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Lake Victoria cichlid sympatric speciation? 265

Figure 1 Phylogenetic tree of the studied monophyletic rock-dwelling lineage of haplochromine cichlids. The tree is based on a cladistic analysis of morphological characters (scale surface morphology, squamation, dentition; Seehausen et al. 1998). The four polytomies represent the four genera. By making each species within a genus ``sister species'' of each other species in the same genus, the branching sequence between the genera does not enter into our analysis.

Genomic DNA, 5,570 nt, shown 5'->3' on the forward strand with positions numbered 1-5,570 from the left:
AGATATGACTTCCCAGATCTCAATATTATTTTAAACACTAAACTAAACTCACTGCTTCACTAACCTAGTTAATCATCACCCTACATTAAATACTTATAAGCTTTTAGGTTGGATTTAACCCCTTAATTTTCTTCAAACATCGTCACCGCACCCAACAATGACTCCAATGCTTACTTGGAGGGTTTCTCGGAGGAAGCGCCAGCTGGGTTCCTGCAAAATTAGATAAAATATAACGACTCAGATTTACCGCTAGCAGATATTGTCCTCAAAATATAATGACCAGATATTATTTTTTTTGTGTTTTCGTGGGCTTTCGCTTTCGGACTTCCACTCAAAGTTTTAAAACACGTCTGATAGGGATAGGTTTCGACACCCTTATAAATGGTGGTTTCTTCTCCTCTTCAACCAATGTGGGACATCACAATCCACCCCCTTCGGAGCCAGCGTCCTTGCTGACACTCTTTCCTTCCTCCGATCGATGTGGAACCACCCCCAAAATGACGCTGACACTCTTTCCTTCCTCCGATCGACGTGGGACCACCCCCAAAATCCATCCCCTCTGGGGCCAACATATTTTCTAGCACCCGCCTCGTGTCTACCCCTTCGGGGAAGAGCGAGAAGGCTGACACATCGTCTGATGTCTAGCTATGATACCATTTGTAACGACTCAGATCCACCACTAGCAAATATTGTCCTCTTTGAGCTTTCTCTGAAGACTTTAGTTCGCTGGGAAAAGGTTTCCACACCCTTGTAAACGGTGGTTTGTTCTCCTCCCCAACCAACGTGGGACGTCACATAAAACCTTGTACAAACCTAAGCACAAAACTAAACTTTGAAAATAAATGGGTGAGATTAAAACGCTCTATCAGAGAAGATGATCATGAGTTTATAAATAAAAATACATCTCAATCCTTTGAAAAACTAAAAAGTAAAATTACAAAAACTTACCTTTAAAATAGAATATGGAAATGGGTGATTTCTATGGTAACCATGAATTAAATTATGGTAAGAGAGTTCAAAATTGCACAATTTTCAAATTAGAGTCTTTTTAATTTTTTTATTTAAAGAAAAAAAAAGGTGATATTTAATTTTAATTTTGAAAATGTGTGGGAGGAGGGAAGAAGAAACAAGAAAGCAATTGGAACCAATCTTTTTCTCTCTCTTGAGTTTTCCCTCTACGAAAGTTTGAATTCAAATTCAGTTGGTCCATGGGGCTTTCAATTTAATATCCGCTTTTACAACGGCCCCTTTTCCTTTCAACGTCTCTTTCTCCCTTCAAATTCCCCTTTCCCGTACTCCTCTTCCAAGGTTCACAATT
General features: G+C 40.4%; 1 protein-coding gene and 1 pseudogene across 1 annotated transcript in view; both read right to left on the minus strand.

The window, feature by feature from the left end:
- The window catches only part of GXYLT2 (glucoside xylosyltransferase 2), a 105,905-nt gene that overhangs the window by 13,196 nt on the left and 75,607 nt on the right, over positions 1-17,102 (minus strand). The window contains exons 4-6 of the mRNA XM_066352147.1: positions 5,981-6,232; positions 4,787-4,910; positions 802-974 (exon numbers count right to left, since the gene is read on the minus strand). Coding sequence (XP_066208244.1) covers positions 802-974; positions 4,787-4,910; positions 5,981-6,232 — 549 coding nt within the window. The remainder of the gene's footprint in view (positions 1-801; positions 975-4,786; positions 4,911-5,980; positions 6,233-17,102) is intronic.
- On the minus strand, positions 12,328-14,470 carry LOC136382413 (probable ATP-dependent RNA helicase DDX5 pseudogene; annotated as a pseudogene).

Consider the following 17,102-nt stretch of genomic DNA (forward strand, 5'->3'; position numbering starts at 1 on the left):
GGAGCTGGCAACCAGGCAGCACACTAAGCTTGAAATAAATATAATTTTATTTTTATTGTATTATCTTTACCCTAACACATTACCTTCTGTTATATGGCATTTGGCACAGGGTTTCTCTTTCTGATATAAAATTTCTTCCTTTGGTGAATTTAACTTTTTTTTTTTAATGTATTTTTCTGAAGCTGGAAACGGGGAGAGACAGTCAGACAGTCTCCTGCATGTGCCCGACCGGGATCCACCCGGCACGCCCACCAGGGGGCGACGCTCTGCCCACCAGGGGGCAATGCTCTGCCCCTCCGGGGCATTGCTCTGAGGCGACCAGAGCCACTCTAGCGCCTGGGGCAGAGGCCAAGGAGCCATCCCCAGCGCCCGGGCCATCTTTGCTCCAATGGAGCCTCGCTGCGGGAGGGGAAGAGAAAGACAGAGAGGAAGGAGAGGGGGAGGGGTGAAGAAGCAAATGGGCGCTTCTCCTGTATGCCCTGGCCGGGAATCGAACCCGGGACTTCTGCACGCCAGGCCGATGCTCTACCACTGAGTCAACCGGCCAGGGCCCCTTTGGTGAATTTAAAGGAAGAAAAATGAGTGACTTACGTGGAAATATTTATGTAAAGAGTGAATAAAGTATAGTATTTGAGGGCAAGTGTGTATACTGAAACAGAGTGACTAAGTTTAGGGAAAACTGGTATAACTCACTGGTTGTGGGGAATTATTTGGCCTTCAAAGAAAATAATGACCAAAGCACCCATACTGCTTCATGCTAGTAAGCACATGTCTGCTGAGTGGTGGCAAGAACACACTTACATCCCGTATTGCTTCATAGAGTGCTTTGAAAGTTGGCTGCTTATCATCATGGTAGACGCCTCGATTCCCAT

female colouration), female colouration had to be known from at least five individuals. Proportions of geographical overlaps were calculated between any two species within each of the four genera, as the proportion of the recording sites of the less widely distributed species in a pair where the ``sister species'' was also found. If speciation occurred in sympatry, the distribution range of the less widely distributed species is predicted to be nested within the range of the more widely distributed sister species. Proportions of geographical overlaps were assigned to five categories: 0%20%, 21% 40%, 41%60%, 61%80% and 81%100%. Male nuptial colouration was assigned to four categories, ``blue'', ``yellow'', ``red'' and ``melanic'', referring to the colouration of the body (Seehausen et al. 1999). The darkness of cichlids is determined by a system of small melanophores that cover the nonmelanic colours produced by deeper laying chromatophores (Baerends & Baerends-van Roon 1950). Dark fish were assigned to ``blue'', ``yellow'', or ``red'' if the hue under the melanophore layer could be identified, and to ``melanic'' if not. In species that are polymorphic for male nuptial colouration, the numerically dominant colour morph was determined (w2-test, P 5 0.05). The minimum number n of males to assign male colouration to a